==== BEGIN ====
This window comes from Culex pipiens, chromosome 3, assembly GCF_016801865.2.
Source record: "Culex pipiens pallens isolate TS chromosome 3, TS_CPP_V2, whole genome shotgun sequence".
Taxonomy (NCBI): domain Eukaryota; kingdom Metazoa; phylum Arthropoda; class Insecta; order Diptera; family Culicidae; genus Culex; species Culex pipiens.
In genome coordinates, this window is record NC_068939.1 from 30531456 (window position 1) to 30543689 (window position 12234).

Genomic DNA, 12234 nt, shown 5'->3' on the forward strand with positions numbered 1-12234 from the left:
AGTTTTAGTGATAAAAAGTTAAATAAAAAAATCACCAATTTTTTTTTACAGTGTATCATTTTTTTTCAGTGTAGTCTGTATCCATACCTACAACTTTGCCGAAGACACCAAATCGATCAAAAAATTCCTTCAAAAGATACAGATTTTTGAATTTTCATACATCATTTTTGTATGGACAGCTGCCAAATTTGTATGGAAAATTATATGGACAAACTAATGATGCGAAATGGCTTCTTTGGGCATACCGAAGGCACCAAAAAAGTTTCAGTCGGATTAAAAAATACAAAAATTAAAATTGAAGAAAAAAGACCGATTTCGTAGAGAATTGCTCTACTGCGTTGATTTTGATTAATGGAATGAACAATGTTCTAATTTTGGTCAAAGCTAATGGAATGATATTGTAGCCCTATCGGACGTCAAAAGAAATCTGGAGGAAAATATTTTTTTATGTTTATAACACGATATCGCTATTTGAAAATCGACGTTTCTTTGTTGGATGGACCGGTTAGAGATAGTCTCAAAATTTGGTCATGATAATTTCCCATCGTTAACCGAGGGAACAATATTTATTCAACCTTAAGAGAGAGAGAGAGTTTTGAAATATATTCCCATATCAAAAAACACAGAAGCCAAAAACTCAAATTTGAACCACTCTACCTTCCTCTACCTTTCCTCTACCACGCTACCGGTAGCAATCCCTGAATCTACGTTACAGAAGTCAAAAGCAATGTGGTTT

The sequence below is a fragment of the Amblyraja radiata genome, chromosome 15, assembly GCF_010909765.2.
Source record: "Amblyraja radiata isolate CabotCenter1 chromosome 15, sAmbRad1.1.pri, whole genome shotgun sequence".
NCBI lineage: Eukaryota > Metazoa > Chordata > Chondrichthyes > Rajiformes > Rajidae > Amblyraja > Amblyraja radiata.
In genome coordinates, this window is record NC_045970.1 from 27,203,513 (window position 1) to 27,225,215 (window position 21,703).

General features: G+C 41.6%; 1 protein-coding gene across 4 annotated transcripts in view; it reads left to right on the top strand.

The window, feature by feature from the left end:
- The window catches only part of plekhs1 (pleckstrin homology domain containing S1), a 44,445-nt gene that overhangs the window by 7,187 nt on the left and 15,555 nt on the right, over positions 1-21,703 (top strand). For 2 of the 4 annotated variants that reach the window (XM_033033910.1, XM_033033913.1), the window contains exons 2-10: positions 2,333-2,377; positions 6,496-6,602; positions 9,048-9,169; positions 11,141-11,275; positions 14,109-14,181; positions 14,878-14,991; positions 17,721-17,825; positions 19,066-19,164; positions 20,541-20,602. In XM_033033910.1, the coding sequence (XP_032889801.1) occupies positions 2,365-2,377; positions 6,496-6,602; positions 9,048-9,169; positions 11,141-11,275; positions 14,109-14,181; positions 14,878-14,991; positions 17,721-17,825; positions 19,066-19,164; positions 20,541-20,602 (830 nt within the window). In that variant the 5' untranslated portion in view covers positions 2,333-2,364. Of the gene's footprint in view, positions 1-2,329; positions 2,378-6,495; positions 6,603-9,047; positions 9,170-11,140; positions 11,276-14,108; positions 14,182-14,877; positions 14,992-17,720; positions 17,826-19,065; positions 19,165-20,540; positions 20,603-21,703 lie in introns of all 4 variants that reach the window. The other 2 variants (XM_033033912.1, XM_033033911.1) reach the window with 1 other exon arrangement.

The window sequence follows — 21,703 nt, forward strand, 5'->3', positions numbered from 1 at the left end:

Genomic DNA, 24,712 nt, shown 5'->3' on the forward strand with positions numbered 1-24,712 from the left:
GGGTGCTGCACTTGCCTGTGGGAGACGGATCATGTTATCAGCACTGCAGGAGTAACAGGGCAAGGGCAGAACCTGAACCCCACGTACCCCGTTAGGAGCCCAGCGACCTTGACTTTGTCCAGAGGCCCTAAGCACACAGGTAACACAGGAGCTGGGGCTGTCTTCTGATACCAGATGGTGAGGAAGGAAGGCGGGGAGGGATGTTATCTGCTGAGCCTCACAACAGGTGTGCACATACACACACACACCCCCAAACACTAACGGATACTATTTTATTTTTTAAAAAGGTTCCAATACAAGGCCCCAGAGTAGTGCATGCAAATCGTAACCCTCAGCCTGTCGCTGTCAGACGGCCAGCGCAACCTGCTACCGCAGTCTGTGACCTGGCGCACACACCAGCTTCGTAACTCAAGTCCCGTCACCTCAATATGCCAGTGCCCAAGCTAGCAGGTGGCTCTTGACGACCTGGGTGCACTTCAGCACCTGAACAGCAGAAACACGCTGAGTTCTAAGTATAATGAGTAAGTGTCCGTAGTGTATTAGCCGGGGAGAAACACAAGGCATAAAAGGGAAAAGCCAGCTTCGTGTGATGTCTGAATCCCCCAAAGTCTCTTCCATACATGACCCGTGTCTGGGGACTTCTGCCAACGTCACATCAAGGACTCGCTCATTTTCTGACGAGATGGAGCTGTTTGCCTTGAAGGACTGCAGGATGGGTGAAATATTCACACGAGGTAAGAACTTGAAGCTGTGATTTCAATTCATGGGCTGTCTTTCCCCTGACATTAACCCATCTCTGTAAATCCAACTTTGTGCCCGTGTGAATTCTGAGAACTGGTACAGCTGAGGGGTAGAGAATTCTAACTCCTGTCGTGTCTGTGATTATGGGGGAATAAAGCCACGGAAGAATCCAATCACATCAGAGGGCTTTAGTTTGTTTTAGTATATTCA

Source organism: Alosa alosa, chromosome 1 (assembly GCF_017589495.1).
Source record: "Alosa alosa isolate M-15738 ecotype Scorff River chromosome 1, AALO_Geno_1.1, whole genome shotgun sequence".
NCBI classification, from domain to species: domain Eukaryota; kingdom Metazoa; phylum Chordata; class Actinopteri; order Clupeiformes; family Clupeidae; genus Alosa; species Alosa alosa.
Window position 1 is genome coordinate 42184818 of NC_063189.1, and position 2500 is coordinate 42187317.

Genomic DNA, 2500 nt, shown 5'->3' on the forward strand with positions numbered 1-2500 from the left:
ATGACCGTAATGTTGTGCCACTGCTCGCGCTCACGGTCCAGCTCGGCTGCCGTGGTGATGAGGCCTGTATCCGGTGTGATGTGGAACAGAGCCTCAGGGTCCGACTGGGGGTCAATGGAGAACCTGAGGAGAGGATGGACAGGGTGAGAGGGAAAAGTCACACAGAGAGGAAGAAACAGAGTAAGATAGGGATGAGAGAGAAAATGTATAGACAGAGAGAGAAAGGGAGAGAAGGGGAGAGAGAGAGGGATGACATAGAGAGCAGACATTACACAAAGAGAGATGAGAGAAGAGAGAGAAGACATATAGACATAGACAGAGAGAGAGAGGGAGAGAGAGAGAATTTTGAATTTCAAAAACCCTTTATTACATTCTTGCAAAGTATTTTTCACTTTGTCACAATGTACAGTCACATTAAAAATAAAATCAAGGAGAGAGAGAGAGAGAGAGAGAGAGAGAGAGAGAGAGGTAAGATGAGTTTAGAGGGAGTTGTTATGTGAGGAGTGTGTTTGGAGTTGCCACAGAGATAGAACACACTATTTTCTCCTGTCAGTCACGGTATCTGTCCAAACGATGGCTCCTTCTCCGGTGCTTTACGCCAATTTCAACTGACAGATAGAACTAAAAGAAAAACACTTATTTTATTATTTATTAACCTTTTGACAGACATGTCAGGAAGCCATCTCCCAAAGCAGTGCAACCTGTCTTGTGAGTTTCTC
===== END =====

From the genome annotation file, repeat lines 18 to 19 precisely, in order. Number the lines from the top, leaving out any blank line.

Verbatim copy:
Source record: "Alosa alosa isolate M-15738 ecotype Scorff River chromosome 1, AALO_Geno_1.1, whole genome shotgun sequence".
NCBI classification, from domain to species: domain Eukaryota; kingdom Metazoa; phylum Chordata; class Actinopteri; order Clupeiformes; family Clupeidae; genus Alosa; species Alosa alosa.